Ford joins growing list of automakers with big electric vehicles ambitions
- Ford and South Korean supplier SK Innovation will spend US$11.4 billion to build several new factories in Tennessee and Kentucky focused entirely on electric vehicles
- The project will involve the development and production of electric vehicles and the batteries that power them
Since the beginning of this year, there has been a flurry of battery joint ventures amongst the automaker fraternity, all in an effort to meet ambitious targets of delivering millions of electric vehicles (EVs) within the decade. Now American automotive pioneer Ford Motor Co. is jumping onboard the bandwagon, making its largest-ever single manufacturing investment in the company’s 118-year history, in an effort to build EV factories.
The US$11.4 billion investment would result in one million electric vehicles being produced a year by the second half of this decade, according to Ford. Basically, the American automobile maker plans to build two battery plants in Kentucky and one in Tennessee, all in a joint venture with its main battery cell supplier, SK Innovation of South Korea. The company will also build an assembly plant at the Tennessee location, to churn out electric pickup trucks.
Ford and its electric vehicle chase
Ford’s electric ambitions, as the case for many other automakers, have been complicated this year due to the shortage of computer chips that has disrupted production for automakers around the globe. That said, this is the latest multibillion-dollar move by an automaker to evolve to EVs.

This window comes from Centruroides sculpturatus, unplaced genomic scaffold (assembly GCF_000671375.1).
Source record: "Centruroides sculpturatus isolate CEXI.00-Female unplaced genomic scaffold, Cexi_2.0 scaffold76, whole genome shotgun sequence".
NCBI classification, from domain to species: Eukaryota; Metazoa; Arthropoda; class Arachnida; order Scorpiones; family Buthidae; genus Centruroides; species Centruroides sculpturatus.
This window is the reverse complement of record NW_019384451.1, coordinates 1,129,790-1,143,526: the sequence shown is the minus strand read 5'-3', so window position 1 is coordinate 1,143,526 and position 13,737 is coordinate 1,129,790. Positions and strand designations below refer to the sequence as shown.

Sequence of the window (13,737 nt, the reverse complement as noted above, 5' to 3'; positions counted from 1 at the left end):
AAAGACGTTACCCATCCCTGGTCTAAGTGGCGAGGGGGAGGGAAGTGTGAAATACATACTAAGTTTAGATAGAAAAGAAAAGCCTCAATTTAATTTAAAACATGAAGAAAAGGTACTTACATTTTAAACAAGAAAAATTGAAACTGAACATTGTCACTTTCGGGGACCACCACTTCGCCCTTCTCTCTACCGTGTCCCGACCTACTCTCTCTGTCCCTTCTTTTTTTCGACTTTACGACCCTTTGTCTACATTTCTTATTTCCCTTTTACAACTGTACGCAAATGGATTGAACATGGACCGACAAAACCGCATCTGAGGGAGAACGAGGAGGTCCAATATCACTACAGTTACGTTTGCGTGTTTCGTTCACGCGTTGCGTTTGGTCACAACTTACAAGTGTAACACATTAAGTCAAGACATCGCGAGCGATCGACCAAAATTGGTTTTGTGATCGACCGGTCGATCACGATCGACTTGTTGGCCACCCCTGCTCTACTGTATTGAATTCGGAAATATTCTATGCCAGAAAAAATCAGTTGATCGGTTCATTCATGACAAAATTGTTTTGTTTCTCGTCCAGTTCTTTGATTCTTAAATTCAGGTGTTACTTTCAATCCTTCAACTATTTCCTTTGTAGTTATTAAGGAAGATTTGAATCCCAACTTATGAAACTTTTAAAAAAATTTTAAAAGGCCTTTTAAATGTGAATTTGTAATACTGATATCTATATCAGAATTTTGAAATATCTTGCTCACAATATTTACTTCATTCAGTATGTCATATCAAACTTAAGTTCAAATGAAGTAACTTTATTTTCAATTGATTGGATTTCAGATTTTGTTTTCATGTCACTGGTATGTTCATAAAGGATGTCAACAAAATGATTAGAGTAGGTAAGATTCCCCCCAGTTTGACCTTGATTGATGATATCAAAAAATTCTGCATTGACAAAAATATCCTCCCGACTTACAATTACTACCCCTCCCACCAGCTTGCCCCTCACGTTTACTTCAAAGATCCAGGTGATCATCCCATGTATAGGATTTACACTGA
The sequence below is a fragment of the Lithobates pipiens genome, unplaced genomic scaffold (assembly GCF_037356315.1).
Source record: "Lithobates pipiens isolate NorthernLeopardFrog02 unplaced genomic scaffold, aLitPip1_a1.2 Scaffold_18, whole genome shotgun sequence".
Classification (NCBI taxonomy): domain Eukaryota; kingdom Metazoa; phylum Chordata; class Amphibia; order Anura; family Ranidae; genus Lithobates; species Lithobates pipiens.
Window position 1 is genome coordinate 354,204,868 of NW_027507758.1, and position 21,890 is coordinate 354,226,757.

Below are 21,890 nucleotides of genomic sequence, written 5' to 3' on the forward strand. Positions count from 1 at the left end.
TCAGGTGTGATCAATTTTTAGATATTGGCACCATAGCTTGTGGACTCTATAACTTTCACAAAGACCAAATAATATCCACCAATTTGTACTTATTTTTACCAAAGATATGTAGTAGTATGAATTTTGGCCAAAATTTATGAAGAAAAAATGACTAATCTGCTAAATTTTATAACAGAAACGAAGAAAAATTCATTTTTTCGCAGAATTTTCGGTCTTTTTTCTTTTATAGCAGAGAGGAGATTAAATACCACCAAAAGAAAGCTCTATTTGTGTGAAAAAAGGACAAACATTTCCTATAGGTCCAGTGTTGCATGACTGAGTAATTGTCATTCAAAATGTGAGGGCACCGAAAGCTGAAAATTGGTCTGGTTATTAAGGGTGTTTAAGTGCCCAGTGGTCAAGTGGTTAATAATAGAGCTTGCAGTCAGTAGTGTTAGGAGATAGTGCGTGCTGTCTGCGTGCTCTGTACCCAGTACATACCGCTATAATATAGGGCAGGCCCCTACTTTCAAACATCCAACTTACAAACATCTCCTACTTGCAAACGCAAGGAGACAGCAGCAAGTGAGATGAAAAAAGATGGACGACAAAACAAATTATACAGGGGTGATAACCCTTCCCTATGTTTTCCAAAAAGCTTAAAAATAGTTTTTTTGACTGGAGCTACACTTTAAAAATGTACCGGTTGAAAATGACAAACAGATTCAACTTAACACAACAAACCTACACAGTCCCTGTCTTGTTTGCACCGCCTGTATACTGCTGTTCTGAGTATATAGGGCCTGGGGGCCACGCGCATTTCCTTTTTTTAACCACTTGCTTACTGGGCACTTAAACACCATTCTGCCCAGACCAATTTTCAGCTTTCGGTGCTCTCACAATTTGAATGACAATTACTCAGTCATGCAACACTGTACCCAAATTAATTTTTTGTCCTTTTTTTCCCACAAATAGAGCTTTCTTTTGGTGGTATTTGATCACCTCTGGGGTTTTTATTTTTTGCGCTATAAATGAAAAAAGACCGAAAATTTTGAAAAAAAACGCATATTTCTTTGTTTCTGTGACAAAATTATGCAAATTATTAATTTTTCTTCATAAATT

Facilities on both campuses are designed to span the entire ecosystem of building an electric vehicle — from battery cell production and recycling, to a supplier park and an assembly plant. Ford’s new truck plant and battery factory in Tennessee is expected to employ 6,000 people and will house suppliers and a battery recycling operation, as well as the truck and battery factories. Ford and SK Innovation will invest US$5.6 billion on the site.
The Tennessee truck plant is supposed to produce a new battery-powered F-Series pickup truck, following the previously announced F-150 Lightning, though Ford has yet to disclose details about it. To recall, Ford had begun selling an electric SUV, the Mustang Mach-E this year, perhaps even grabbing some market share from Tesla — — a dominant maker of electric cars.
To top it off, the company also plans to add an electric delivery van by the end of the year. As for the two plants that will cost US$5.6 billion, the batteries made there will be used at North American plants that will produce Ford and Lincoln electric vehicles.
Automakers are nursing their battery anxiety
Without a doubt, the prospects for EVs are only getting better by the day and there has not been a week goes by, without news of yet another battery investment by an automaker. Frankly speaking, the industry has been making a hard pivot towards EVs in recent months, on top of the competitive threat from Tesla.
Many established automakers themselves including Ford, General Motors, Mercedes-Benz are racing to catch up with Tesla, which is by far the most valuable automaker in the world. This despite the battery being the costliest component in an EV.
Even Jim Hackett, the former CEO of the Ford Motor Company, told investors back in July 2020 that Ford saw “no advantage” in producing EV batteries. Well, more than a year later, it is doing the exact opposite. Ford’s executive chairman William C. Ford Jr, per the New York Times, said, “the industry is on a fast road to electrification. And those who aren’t are going to be left behind.”